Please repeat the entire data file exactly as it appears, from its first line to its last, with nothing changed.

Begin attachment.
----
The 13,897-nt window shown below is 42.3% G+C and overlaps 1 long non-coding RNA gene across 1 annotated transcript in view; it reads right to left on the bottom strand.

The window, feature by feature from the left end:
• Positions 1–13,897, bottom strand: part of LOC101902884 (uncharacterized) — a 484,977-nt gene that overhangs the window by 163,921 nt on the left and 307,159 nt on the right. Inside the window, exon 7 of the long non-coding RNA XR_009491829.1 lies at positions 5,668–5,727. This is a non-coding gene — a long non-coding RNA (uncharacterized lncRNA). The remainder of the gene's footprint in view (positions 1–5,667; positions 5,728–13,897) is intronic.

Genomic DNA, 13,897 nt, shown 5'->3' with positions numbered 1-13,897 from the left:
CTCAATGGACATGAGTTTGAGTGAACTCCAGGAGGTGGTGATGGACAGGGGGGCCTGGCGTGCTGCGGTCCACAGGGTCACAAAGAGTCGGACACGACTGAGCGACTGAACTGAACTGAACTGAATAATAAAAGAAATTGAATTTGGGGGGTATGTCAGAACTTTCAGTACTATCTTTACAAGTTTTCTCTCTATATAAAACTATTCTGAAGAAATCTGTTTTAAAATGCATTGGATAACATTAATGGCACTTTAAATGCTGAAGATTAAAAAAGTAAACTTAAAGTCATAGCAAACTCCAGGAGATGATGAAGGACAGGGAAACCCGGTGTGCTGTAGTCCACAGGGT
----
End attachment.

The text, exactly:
The 13,897-nt window shown below is 42.3% G+C and overlaps 1 long non-coding RNA gene across 1 annotated transcript in view; it reads right to left on the bottom strand.

The window, feature by feature from the left end:
• Positions 1–13,897, bottom strand: part of LOC101902884 (uncharacterized) — a 484,977-nt gene that overhangs the window by 163,921 nt on the left and 307,159 nt on the right. Inside the window, exon 7 of the long non-coding RNA XR_009491829.1 lies at positions 5,668–5,727. This is a non-coding gene — a long non-coding RNA (uncharacterized lncRNA). The remainder of the gene's footprint in view (positions 1–5,667; positions 5,728–13,897) is intronic.

Genomic DNA, 13,897 nt, shown 5'->3' with positions numbered 1-13,897 from the left:
CTCAATGGACATGAGTTTGAGTGAACTCCAGGAGGTGGTGATGGACAGGGGGGCCTGGCGTGCTGCGGTCCACAGGGTCACAAAGAGTCGGACACGACTGAGCGACTGAACTGAACTGAACTGAATAATAAAAGAAATTGAATTTGGGGGGTATGTCAGAACTTTCAGTACTATCTTTACAAGTTTTCTCTCTATATAAAACTATTCTGAAGAAATCTGTTTTAAAATGCATTGGATAACATTAATGGCACTTTAAATGCTGAAGATTAAAAAAGTAAACTTAAAGTCATAGCAAACTCCAGGAGATGATGAAGGACAGGGAAACCCGGTGTGCTGTAGTCCACAGGGT